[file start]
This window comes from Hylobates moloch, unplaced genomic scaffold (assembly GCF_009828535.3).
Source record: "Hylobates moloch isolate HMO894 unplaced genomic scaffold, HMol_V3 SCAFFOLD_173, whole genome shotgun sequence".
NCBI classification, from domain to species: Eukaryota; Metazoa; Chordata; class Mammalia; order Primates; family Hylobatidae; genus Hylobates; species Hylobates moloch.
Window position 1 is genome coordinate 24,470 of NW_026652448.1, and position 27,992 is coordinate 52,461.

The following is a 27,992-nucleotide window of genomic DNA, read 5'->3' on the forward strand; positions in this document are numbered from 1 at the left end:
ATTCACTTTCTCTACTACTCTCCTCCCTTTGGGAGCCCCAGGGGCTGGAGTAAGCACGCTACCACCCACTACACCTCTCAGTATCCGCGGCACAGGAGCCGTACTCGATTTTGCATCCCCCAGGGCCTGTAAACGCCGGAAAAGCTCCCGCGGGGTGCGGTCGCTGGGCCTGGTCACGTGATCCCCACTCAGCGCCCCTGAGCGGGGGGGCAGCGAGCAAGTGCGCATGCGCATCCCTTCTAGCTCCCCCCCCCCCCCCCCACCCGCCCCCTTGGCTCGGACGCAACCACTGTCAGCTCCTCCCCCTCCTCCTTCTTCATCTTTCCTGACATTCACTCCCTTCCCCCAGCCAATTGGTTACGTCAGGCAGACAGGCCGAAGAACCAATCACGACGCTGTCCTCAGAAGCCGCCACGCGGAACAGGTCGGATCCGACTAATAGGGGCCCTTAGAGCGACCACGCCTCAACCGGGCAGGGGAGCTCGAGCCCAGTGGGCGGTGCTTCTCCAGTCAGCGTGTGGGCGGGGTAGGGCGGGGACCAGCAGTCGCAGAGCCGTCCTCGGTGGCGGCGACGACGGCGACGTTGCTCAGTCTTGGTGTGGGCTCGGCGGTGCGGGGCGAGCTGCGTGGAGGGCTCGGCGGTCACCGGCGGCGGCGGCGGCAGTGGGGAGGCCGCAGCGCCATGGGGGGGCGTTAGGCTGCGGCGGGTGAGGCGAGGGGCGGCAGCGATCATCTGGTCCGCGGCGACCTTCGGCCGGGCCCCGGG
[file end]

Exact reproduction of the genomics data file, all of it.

This window comes from Hylobates moloch, unplaced genomic scaffold (assembly GCF_009828535.3).
Source record: "Hylobates moloch isolate HMO894 unplaced genomic scaffold, HMol_V3 SCAFFOLD_173, whole genome shotgun sequence".
NCBI classification, from domain to species: Eukaryota; Metazoa; Chordata; class Mammalia; order Primates; family Hylobatidae; genus Hylobates; species Hylobates moloch.
Window position 1 is genome coordinate 24,470 of NW_026652448.1, and position 27,992 is coordinate 52,461.

The following is a 27,992-nucleotide window of genomic DNA, read 5'->3' on the forward strand; positions in this document are numbered from 1 at the left end:
ATTCACTTTCTCTACTACTCTCCTCCCTTTGGGAGCCCCAGGGGCTGGAGTAAGCACGCTACCACCCACTACACCTCTCAGTATCCGCGGCACAGGAGCCGTACTCGATTTTGCATCCCCCAGGGCCTGTAAACGCCGGAAAAGCTCCCGCGGGGTGCGGTCGCTGGGCCTGGTCACGTGATCCCCACTCAGCGCCCCTGAGCGGGGGGGCAGCGAGCAAGTGCGCATGCGCATCCCTTCTAGCTCCCCCCCCCCCCCCCCACCCGCCCCCTTGGCTCGGACGCAACCACTGTCAGCTCCTCCCCCTCCTCCTTCTTCATCTTTCCTGACATTCACTCCCTTCCCCCAGCCAATTGGTTACGTCAGGCAGACAGGCCGAAGAACCAATCACGACGCTGTCCTCAGAAGCCGCCACGCGGAACAGGTCGGATCCGACTAATAGGGGCCCTTAGAGCGACCACGCCTCAACCGGGCAGGGGAGCTCGAGCCCAGTGGGCGGTGCTTCTCCAGTCAGCGTGTGGGCGGGGTAGGGCGGGGACCAGCAGTCGCAGAGCCGTCCTCGGTGGCGGCGACGACGGCGACGTTGCTCAGTCTTGGTGTGGGCTCGGCGGTGCGGGGCGAGCTGCGTGGAGGGCTCGGCGGTCACCGGCGGCGGCGGCGGCAGTGGGGAGGCCGCAGCGCCATGGGGGGGCGTTAGGCTGCGGCGGGTGAGGCGAGGGGCGGCAGCGATCATCTGGTCCGCGGCGACCTTCGGCCGGGCCCCGGG